For an affordable, good-looking dish rack that'll fit in most small kitchens, you can't do much better than Umbra's Tub Dish Rack. Considering its small footprint, it holds quite a lot of dishes and it has a slightly angled base and spout to drain water right back into the sink!
It's a bit of a puzzle, but for some reason wall mounted dish racks are hard to find here in the US, despite the fact that they are very common in Europe and in Great Britain in particular. Perhaps our lack of exposure to this clever and attractive way to store dishes has kept demand down? With open-shelved kitchens all the rage right now, this might just be the moment for us to wise up. Luckily, a few forward-thinking shop owners have us covered with three very different approaches to the wall mounted dish rack.
I'm always so inspired by dream kitchens like this cottage kitchen in Maine or any one of these gorgeous, glamorous spaces. I appreciate the details, materials, the layout, all the finer things that make it special and swoon-worthy. But sometimes too much day dreaming can make me feel a little deflated when I walk into my thoroughly average and unspectacular rental kitchen. Has that ever happened to you? Most of us probably don't cook in our dream kitchen. Instead, we deal with our kitchens' quirks and inconveniences on a daily basis.
But your kitchen can still be a place that you love and cherish, a place you enjoy, not merely tolerate. These 10 small changes are easy upgrades, but they'll go a long way towards making you feel more organized and uplifted in your kitchen.
If you like the no-fuss functionality of restaurant equipment, you'll probably love this stainless steel wall-mounted dish rack from French design company Tsé & Tsé. It's advertised as a dish drainer (all the shelves have holes in them) to be hung over the sink, but I honestly think it'd work better as a dishware cabinet in a small kitchen, don't you? You could even get a couple and hang them side by side for a wall of open cabinetry.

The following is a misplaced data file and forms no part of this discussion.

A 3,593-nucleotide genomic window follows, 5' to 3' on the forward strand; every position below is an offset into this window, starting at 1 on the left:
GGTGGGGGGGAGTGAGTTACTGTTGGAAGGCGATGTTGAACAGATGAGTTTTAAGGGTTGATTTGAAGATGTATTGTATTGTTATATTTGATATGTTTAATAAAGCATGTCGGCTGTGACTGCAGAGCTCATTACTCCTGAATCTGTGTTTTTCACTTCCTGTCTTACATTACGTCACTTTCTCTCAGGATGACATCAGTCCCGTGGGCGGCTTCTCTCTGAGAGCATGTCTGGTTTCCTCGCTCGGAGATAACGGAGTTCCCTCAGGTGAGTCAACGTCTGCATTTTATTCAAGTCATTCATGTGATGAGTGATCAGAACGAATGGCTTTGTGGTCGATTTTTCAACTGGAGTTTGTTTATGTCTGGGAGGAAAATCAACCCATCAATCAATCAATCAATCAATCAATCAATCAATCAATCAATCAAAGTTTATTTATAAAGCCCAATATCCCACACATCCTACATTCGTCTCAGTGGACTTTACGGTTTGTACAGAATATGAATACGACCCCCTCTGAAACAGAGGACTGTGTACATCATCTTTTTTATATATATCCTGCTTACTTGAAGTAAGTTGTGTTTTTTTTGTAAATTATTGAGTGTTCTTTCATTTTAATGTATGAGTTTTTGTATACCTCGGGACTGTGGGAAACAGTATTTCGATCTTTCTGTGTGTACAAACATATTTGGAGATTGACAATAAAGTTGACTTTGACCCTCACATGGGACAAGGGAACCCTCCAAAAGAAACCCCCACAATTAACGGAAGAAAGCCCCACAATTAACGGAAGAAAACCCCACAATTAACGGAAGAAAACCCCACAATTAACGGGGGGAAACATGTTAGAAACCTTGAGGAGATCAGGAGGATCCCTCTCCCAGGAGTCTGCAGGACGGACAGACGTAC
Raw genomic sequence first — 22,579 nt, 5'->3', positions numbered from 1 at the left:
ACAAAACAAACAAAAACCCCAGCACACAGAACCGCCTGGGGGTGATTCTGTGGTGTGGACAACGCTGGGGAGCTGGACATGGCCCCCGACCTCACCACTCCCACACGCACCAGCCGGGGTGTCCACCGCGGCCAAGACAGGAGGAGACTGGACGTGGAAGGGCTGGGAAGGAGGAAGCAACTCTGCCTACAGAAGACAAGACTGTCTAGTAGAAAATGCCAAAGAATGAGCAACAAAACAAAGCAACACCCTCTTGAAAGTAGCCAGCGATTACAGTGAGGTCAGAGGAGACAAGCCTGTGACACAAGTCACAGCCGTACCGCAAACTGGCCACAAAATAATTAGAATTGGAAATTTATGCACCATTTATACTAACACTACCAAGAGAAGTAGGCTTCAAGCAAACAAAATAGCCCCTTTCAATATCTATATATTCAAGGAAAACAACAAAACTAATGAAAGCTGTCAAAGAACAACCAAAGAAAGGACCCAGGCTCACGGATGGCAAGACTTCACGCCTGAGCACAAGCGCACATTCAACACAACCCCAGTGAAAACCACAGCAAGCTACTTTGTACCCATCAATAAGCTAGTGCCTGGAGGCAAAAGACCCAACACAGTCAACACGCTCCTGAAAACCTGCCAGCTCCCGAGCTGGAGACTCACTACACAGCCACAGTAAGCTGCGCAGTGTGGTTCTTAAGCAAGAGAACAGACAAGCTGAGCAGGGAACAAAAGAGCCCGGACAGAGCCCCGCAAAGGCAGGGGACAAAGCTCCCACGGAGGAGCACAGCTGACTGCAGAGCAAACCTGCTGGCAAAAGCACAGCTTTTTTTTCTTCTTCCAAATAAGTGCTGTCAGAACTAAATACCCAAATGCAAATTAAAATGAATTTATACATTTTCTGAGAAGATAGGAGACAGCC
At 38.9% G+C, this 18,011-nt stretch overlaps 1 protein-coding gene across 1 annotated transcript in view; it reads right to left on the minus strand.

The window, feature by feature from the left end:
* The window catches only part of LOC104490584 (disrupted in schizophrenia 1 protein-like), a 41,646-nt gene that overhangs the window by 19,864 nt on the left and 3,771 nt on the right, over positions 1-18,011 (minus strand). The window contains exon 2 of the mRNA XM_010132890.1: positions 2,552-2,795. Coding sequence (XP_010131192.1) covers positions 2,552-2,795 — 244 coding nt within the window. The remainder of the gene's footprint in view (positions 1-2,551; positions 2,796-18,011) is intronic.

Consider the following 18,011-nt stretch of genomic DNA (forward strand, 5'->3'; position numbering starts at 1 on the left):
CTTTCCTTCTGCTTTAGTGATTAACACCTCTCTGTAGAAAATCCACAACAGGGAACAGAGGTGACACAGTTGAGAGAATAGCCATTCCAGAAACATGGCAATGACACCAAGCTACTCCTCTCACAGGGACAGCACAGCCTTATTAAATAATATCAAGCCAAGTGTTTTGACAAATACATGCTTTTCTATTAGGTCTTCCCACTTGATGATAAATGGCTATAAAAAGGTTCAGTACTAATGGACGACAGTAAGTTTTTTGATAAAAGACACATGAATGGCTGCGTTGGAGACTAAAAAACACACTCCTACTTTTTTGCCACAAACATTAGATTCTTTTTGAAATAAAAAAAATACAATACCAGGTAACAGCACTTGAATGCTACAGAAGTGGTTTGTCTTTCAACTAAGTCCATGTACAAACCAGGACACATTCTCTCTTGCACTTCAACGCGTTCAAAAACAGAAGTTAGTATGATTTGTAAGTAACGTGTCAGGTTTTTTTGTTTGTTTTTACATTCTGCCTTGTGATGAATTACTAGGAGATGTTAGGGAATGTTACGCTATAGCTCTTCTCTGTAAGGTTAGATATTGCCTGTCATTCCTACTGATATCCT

I do not have a dishwasher, which means all the dishes get hand-washed in my house, so it's not uncommon for the dish rack to be under quite a bit of strain from the day's plates, glasses, and pans. We went through two replacements of this wooden dish rack from IKEA, which warped and cracked both times. Fed up with "disposable" dish racks, I knew I wanted something sturdy, reliable, long-lasting, yet aesthetically pleasing. This dish rack from Simplehuman fit the bill.
We're not blessed with the luxury of a dishwasher, so we're heavily reliant on our dish drainer rack. Right now we have a very simple rack, but we've found that in the case of drainer racks &mdash the simpler the better! Drainer racks come in many different shapes, sizes and materials and we're not sure which material is the best.
Q: My boyfriend's apartment doesn't have a dishwasher, and with all of his roomates living there, and everyone cooking each night, dishes are a real problem. There is limited counter space as well, so we are trying to find a multi-level dish rack — hopefully something with at least two full levels if not more.
Short of building shelves for multiple standard dish racks I haven't seen anything. There is no cabinet above the space next to the sink so height isn't an issue, but the space isn't much bigger surface wise then a standard dish rack from Target.